Only 72 percent of Americans saving for retirement
By Paula Aven Gladych
People know they need to save for retirement, but a survey by Capital One ShareBuilder found that only 72 percent of Americans are actually doing it.
While 93 percent think they should contribute some portion of their income toward retirement and half believe it should be more than 10 percent, only one-fifth are currently saving 10 percent or higher.
On average, people are saving only 6.4 percent of their annual income for retirement, the survey found.
“Unfortunately, saving for retirement is often put on the back-burner for what seem like more pressing financial priorities, such as paying for college,” said Dan Greenshields, president of Capital One ShareBuilder, Inc. “Now more than ever, Americans are responsible for ensuring their own financial security during retirement, and the earlier you begin to plan and save, the better.”
Nearly 60 percent of Americans say they plan to retire by age 65, but nearly the same percentage fear they’ll never save enough to do it. Forty-one percent of those surveyed believe they are saving less than the average person their age.
Most Americans are feeling stretched financially, which adds to the challenge of planning and saving for retirement. The survey found that financial stress is keeping three out of four non-retired Americans (75 percent) up at night. The leading cause of sleepless nights for most non-retirees (34 percent) is supporting children and saving for college, while retirement is a top concern for only 13 percent.
Among non-retirees, 61 percent of women and 52 percent of men are concerned they may never save enough for retirement.
One quarter of non-retired men report they are not at all concerned with the prospect of not having enough to retire, and employed men tend to save a higher percentage of their income for retirement than women (an estimated 7.2 percent vs. 5.6 percent, respectively).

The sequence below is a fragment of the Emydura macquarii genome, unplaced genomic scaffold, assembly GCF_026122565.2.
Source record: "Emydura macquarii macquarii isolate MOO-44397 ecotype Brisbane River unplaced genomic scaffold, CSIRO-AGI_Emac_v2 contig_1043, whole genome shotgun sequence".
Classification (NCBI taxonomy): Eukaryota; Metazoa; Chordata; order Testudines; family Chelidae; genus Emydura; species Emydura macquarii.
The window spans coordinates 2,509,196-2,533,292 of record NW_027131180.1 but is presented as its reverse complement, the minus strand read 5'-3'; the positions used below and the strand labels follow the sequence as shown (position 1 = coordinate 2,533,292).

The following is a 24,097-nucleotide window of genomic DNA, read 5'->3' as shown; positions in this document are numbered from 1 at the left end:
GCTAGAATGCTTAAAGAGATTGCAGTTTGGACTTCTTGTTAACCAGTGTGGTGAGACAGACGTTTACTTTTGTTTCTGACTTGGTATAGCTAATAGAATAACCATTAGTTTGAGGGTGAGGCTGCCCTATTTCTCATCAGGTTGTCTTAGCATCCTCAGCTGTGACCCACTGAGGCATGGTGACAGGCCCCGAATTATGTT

Non-retired Americans ages 45-64 are more likely to be concerned they’ll never save enough for retirement (at 63 percent), while younger generations (ages 18-34) are less likely (at 52 percent).
Working Americans indicate they know they aren’t saving as much for retirement as they should, with nearly a quarter of employed adults not actively contributing.
Employed Americans ages 35-64 are more inclined to believe they should save more than 10 percent of their income for retirement than those ages 18 to 34.
Among employed adults, the average percentage of their income saved for retirement increases with household income, ranging from an estimated 3.7 percent (less than $35,000 a year) to 10.4 percent ($100,000 or more). When asked how much the average 45-year-old person needs to save to retire at age 65 and have an after-tax income of $50,000 a year, slightly more than half of non-retirees said less than $1 million is needed.
“When determining how much to save for retirement, there are a number of questions to ask and options to consider. For starters, it’s important to understand your time horizon, risk tolerance and goals – do you plan to move, would you like to travel, or take up new hobbies? You should also prepare for unexpected and rising costs, like healthcare,” said Greenshields. “Retirement looks very different for different people, and it’s important to enter that phase of life with eyes wide open.”
Capital One ShareBuilder is an online investing site. It is a subsidiary of Capital One Financial Corp.
Originally published on BenefitsPro.com